I wrote a sketch for the interface of the PS3 controller over USB. I have two controllers, one Sony and one Madcatz wireless with a USB dongle. Both of these work fine to the USB host shield. I only made one minor change to the library to increase the NAK count. The sketch tests all the function, buttons, joysticks, accelerometer/gyro, leds and rumble. This is not yet under bluetooth just USB. I can set the host bluetooth adddress on the controller though which is needed for bluetooth pairing.

Did not make much attempt to reduce code or data size, so only have about 4K of program space and 240 bytes of data space left, but sketch is pretty long. The actual PS3 part is very small and could be made to a small library.

Next is to move to the bluetooth part, from what I have found on the direct USB, I am pretty confident this will fit even on the 168.

PS3 controller support opens some very interesting possibilities. Not only can it be used as a normal “joystick plus buttons” type of control, but you can also utilize it’s accelerometer/gyro. With wireless variant of the controller all kinds of very powerful radio control are possible. Who is going to be the first to make a mechanical dog, which follows you around and brings back the controller when you throw it away?

If you want to try the sketch, make sure you have the latest library code as well – there are some small but important changes made recently in NAK handling.

MadCatz wireless controller to USB Host Shield

MadCatz wireless controller to USB Host Shield

Wireless mini keyboard connected to USB Host Shield

Wireless mini keyboard connected to USB Host Shield

How to drive USB keyboard from Arduino

USB Host Shield driving a keyboard

USB Host Shield driving a keyboard


I am continuing on topic of using USB Host shield to drive USB peripherals started in the previous article. The code presented here performs keyboard polls, character translation and management of “LOCK” keys – NumLock, CAPSlock and ScrollLock.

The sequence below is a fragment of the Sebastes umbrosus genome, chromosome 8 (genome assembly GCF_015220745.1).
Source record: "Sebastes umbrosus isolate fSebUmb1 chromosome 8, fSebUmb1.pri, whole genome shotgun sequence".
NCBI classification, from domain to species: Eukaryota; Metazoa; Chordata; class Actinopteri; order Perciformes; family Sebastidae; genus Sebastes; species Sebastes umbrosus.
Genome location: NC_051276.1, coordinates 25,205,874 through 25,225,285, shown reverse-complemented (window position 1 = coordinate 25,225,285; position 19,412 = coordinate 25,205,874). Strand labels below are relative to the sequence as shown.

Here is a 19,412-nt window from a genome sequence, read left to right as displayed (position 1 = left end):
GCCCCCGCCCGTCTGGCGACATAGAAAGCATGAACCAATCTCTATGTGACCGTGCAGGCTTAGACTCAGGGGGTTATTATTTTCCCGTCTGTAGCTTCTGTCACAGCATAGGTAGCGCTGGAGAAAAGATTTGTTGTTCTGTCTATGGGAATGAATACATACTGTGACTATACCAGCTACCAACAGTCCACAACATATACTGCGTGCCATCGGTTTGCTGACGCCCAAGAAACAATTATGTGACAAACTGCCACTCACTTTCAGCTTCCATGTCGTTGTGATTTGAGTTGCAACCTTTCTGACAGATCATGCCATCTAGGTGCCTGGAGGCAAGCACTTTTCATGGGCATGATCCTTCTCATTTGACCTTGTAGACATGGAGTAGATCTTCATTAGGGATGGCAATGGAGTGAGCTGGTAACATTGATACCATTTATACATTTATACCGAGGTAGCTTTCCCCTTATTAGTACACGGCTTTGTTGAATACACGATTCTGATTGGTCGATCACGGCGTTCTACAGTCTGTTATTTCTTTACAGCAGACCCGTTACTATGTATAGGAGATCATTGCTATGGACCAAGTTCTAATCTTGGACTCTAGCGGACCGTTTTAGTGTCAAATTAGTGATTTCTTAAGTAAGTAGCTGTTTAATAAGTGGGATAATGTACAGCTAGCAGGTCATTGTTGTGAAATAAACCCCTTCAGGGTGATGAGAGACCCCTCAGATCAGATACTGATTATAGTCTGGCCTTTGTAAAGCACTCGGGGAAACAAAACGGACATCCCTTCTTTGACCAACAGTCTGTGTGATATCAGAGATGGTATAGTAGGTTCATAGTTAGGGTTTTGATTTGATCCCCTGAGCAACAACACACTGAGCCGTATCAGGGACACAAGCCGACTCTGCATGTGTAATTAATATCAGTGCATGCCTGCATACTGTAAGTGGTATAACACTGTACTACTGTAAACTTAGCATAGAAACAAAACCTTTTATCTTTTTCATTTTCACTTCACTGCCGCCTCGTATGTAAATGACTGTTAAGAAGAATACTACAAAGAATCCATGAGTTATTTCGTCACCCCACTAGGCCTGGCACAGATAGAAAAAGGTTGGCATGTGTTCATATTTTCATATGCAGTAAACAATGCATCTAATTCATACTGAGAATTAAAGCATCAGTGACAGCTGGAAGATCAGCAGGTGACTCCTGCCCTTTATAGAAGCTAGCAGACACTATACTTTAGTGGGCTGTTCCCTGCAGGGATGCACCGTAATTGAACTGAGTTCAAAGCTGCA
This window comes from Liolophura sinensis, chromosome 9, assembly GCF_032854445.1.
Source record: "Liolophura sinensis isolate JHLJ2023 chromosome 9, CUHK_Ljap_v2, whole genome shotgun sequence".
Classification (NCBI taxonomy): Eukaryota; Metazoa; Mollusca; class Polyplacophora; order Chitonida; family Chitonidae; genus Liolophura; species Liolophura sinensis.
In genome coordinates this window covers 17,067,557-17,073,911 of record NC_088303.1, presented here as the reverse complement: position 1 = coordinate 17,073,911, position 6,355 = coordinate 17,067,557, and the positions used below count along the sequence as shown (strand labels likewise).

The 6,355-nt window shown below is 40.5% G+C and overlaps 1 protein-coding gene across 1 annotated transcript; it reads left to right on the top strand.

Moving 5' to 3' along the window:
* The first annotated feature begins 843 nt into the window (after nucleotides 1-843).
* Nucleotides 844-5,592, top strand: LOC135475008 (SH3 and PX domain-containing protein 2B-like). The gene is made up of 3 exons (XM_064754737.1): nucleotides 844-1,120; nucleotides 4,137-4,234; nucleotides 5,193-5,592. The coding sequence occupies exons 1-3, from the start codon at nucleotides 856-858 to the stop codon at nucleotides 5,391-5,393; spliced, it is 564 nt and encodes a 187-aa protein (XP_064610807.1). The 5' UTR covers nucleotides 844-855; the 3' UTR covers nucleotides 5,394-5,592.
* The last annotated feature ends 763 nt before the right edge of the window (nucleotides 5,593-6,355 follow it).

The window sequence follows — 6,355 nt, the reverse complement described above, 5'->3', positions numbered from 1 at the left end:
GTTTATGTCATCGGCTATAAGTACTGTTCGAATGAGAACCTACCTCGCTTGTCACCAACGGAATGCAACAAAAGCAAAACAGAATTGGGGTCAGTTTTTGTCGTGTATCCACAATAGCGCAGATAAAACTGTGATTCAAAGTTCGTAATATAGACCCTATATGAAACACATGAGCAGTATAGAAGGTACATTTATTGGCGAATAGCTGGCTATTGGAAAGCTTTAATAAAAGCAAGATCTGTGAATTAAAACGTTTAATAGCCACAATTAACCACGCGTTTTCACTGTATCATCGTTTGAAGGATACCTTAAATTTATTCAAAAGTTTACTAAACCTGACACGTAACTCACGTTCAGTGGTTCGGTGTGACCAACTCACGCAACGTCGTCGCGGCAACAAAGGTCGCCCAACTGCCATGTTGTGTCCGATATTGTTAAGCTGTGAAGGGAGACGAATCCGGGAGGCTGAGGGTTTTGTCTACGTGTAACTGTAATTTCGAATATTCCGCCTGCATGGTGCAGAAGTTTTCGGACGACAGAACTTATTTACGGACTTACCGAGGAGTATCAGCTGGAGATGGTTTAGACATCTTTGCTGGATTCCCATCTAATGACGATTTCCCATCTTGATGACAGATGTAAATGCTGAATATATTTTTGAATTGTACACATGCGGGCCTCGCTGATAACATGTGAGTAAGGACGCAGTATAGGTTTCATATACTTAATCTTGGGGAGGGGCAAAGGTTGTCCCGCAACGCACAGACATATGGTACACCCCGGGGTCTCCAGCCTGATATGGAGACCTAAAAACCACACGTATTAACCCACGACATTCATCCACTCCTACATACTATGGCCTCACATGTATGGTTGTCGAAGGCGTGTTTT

A keyboard is hard to use if results of typing can’t bee seen, so my first step was to add an output device. Even though HD44780-compatible character LCD can be driven with Arduino pins, I wrote a little library which uses GPOUT port of MAX3421E for LCD control. This library is now a part of USB Host Shield repo on github. I used LCD high-level routines from official Arduino distro and developed low-level functions specific to MAX3421E hardware, as well as LCD initialization. Since function syntax and behaviour (and source code ) is identical to official LCD functions, the user manual is already written and can be found in the library reference by title LiquidCrystal. The only difference is in the constructor; since only 4-bit mode is possible and only one pinout is supported, Max_LCD constructor is not accepting any parameters. The pinout of LCD connections to GPOUT is given in the Max_LCD.h file; see also title image of this article.


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Interfacing LCD via SPI.

HD44780 LCD display

HD44780 LCD display

Introduction.

As time goes by, microcontrollers become more powerful, cheaper, and smaller. A typical micro of the past could have had 40 pins and no internal memory. On the contrary, modern J-series PICs are made with 96K program memory and 28 pins. We can drive a lot of peripherals with that amount of memory, however we are getting short on pins.

In this article I will show how to drive a parallel interface peripheral serially. A HD44780-compatible LCD module is good candidate – it is popular, inexpensive, and slow, so you won’t be losing any speed while converting parallel to serial. And you could even save some money using a micro with fewer pins.


Continue reading Interfacing LCD via SPI.